5957981890_481faeff78_zimage source

You know you want to make people’s lives better, and you’ve decided that means a medical profession is right for you. But which one?

Well, you may have noticed, a lot of people have trouble breathing. Between cigarettes, car exhaust, allergies, and an aging population, you may have noticed that almost everyone these days seems to have trouble breathing at one time or another. A Respiratory Therapist may be just what we need to get a breath of fresh air.

Education

The basic educational qualification for a respiratory therapist is a two-year associate’s degree in respiratory therapy. Many employers, though, prefer a four-year bachelor’s degree. It’s up to you what level you prefer to start at; many begin working with an associate’s degree while working toward a bachelor’s.

Programs are pretty easy to find. Respiratory therapy is offered at many four-year colleges and universities, as well as in many two-year community colleges, vocational schools, and technical institutes. For those in the service, the Armed Forces may provide the necessary training for a career after service or within their own medical schools.

Coursework

Respiratory therapy is a medical profession, of course, so students will need to take the usual science courses preparing for medicine:

  • biology
  • microbiology
  • anatomy and physiology
  • chemistry
  • pharmacology

Other courses are specifically geared toward respiratory therapy, such as courses in medical equipment, patient assessment, diagnostic procedures, and other skills needed for the job. Respiratory therapists, for instance, may have to work with life-support systems, or make quick diagnoses of patients in distress. CPR expertise is a must.

Licensing and Certification

To be a respiratory therapist in almost any state, you must be licensed (if you’re in Alaska, congrats – you’re good to go without one). Requirements, of course, are different according to the state, but usually come with an exam. Your state board of health can tell you what your state requires.

Beyond basic licensing, though, getting a certification can only help your chances at employment. Most employers prefer certification, and some will require it. In some states, you may even need certification before you can take a licensing exam. The main organization for respiratory therapy licensing is the National Board for Respiratory Care (NBRC), and there are two levels of certification. The first level, Certified Respiratory Therapist (CRT), requires an associate’s degree and an exam; the second level, Registered Respiratory Therapist (RRT), is for those who already have certification and meet higher levels of continuing education or work experience.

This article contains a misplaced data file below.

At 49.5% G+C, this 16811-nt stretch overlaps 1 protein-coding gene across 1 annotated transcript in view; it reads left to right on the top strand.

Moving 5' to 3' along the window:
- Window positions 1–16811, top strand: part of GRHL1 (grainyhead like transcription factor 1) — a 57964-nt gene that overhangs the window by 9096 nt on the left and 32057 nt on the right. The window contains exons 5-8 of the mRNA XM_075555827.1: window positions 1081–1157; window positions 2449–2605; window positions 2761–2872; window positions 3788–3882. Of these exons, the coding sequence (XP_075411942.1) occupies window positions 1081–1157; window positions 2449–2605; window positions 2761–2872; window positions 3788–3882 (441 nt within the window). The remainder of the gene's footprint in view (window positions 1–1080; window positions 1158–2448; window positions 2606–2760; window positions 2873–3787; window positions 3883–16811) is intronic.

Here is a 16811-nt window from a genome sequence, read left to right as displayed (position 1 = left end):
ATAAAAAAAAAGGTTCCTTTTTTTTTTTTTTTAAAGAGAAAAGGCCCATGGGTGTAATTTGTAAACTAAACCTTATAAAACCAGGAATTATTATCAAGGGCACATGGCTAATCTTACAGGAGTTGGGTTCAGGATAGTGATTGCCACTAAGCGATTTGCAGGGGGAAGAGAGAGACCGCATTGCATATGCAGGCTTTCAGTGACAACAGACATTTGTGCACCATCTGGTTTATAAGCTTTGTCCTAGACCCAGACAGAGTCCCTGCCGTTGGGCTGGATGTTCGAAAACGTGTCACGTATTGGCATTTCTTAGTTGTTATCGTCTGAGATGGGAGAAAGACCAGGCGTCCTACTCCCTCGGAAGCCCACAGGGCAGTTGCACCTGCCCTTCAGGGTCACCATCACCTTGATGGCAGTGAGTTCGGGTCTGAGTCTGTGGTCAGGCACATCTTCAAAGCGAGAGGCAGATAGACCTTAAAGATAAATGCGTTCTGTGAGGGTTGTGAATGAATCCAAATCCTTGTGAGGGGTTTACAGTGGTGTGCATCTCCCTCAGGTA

Work Environment

Respiratory therapists, of course, work with patients who have breathing difficulties. And since anyone at any stage of life can have breathing trouble, respiratory therapists work in a wide range of settings. You may work with premature infants in NICU, for example, whose lungs are underdeveloped and weak. Or you may work in a nursing home or private residence with elderly patients who have emphysema, helping improve their comfort and quality of life. You may work in a school, giving medication to children with asthma. In a hospital, you may perform diagnostic tests and advise doctors on a course of treatment for patients, monitoring them for improvement.

Outlook

According to the U.S. Bureau of Labor Statistics, the employment outlook for respiratory therapists is very good, as much as 19 percent growth in the next ten years. As in all areas of health, the boom is thanks to the Baby Boomers themselves, whose aging provides an unprecedented need for medical professionals. Our modern life, with air pollution and other environmental emergencies, also increases the need for respiratory therapists.

If you want to help people breathe easier in our crazy world, think about becoming a Respiratory Therapist.